Dearborn Street’s celebrity status skyrockets


Active Transportation Alliance posted a 1:50 video showing before and after conditions

The Dearborn Street two-way protected bike lane looks to be the biggest deal, nationally, in bicycle infrastructure since the City of Chicago built the Kinzie Street cycle track three weeks after Mayor Rahm Emanuel took office. If it had an account on Twitter, it’d be competing with Justin Bieber.

Here’s a collection of “chatter” about the project from within the short 90 hours it’s been open.

“More than just bike benefits”


The Metropolitan Planning Council (MPC) produced their own 1:50 video interviewing Chicago transportation commissioner Gabe Klein about the economic benefits of building bicycle infrastructure and showing scenes from the press conference and of people bicycling in the Dearborn Street bike lane.

“Back to the Future moment”

Architecture “observer” Lynn Becker reviewed how this new piece of infrastructure fits into the history and culture of Chicago, then and now. The following are unconnected excerpts.

On Friday, Chicago Mayor Rahm Emanuel and Department of Transportation Commissioner Gabe Klein dedicated the city’s most ambitious commitment yet to the ideal of taking biking beyond the recreational to make it an integral part of Chicago’s transportation system.

It was a Back to the Future moment, as Chicago rose the crest of the first major bike boom back in the 1890’s, when the introduction of the affordable safety bicycle set sales soaring.  It also created a new industry, with Chicago at its center.

The Trib’s John Kass, as part of his ongoing battle against the 21st Century, rails against “elitist politically coddled bicyclists” by indulging his usual habit of seeing everything in Chicago he doesn’t like as a Rahm Emanuel plot, raising spectres of traffic tickets and tolls for bikers.

It’s like having to learn a new language, relearning how we “read” the city as we move through it.  No doubt about it, it’s a bold initiative, and a real gamble.  It not only serves a constituency, but aims to shape behaviour.

Read on for Becker’s full commentary and a video of Klein and Emanuel’s speeches. Continue reading Dearborn Street’s celebrity status skyrockets

Get Lit: If I ride at night without a light, what are potential consequences?


A Pilsen resident receives a bike light from volunteer Nathan. This Get Lit distribution event in September was sponsored by Chicago Cycling Club. Photo by Brandon Souba.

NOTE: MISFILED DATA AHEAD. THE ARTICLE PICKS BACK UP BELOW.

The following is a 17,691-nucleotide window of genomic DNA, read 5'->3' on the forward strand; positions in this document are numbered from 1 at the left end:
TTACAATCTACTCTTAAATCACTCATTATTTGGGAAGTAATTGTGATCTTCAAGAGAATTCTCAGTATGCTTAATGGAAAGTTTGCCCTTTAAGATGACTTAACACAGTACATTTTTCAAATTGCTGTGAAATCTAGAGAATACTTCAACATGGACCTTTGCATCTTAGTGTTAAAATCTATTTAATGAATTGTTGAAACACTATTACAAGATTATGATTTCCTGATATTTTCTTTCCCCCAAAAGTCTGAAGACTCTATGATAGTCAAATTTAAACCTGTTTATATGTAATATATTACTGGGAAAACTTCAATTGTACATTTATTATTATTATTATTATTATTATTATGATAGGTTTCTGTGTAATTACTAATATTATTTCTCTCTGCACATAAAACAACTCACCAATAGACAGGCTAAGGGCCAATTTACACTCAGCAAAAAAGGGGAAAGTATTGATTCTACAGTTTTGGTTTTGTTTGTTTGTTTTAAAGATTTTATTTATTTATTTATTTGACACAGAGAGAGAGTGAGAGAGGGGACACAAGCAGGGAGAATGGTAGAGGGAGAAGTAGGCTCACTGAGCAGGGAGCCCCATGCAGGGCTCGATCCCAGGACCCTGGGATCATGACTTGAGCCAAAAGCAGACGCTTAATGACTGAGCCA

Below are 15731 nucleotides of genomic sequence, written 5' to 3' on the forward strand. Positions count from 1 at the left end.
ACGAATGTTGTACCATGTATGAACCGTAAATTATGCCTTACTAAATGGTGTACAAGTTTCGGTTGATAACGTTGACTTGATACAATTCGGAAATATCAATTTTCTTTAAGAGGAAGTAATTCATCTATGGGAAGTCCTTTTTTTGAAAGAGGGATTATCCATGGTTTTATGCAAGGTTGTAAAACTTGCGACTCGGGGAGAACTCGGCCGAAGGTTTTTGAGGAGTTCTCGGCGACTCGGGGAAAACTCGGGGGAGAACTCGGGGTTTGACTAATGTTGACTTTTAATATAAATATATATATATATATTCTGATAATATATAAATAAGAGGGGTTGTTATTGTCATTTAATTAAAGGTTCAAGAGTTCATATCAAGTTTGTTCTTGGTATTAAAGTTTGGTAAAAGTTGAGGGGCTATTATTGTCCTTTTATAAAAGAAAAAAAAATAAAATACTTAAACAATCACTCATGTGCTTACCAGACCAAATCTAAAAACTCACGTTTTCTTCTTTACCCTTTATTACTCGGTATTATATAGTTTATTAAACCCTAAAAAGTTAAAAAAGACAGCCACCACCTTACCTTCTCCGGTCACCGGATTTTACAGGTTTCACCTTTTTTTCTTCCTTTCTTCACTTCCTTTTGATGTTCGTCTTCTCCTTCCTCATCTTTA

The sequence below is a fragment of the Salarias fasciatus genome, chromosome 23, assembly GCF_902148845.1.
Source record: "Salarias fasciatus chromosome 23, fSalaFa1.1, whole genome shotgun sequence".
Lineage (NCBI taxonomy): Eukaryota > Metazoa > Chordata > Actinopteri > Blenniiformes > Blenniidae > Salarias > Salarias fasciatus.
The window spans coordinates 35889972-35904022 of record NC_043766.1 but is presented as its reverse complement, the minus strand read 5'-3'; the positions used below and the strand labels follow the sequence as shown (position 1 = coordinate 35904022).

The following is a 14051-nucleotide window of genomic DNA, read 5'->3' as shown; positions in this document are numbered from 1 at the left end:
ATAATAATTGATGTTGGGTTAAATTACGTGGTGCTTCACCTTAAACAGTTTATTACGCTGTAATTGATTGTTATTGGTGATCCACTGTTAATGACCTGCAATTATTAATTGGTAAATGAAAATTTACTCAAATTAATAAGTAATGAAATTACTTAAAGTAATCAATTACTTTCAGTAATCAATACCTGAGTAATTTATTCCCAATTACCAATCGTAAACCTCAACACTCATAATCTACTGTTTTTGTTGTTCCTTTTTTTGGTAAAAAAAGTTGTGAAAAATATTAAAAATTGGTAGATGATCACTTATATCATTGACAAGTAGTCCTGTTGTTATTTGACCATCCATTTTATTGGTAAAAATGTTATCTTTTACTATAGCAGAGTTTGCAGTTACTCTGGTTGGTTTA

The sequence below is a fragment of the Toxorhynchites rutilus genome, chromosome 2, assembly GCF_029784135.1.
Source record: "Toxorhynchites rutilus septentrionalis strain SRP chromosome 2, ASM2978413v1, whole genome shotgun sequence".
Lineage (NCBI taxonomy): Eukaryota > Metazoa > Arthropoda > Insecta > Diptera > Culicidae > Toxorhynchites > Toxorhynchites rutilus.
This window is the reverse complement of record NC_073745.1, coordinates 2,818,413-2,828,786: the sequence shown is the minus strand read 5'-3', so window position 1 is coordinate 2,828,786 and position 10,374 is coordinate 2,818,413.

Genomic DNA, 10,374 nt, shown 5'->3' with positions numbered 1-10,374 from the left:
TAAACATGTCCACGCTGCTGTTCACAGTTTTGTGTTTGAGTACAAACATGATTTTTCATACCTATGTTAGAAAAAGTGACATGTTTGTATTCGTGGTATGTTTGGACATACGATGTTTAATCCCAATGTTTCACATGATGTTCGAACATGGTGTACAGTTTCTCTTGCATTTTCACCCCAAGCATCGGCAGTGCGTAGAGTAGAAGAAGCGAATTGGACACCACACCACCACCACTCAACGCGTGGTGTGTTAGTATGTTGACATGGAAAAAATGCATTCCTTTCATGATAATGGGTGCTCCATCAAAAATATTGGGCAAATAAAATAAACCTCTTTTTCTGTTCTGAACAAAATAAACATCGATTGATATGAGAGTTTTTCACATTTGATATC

Ed. note: This post was originally written by Brendan Kevenides and published on his blog, My Bike Advocate. Brendan is a lawyer who tip represents people who bike and are involved in collisions and crashes. I selected this post to bring attention to the education and fundraising campaign I started, Get Lit, at a time when it gets dark early and people are still bicycling in the dark or in inclement weather without lights. You can donate to Get Lit, via the Active Transportation Alliance, to provide lights for people without them at future distribution events.

You are riding your bicycle at night and get hit by a negligent driver suffering injuries. Your bicycle had no lights and no reflectors in violation of the Illinois vehicle code. Will you you be barred from receiving compensation from the offending driver?

Not necessarily. (Read this post at its original site.)

The key to determining whether your lack of a light and reflector will bar legal recourse is whether your absence of illumination was a cause of the crash. In many instances lack of lighting will indeed cause or at least contribute to cause a crash. Bicyclists should ride with a bright white light on the front of their bikes and with a bright red light and reflector on the back. Doing so will substantially reduce the chances of being involved in many types of crashes. For example, front lighting will undoubtedly reduce a bicyclist’s chances of getting doored while riding at night. A driver exiting her vehicle will be much better able to see a cyclist in her side view mirror if the bike is properly illuminated. Furthermore, Illinois law requires a bicyclist to outfit their bike with at least a front light and a rear reflector. The relevant statute states:

Continue reading Get Lit: If I ride at night without a light, what are potential consequences?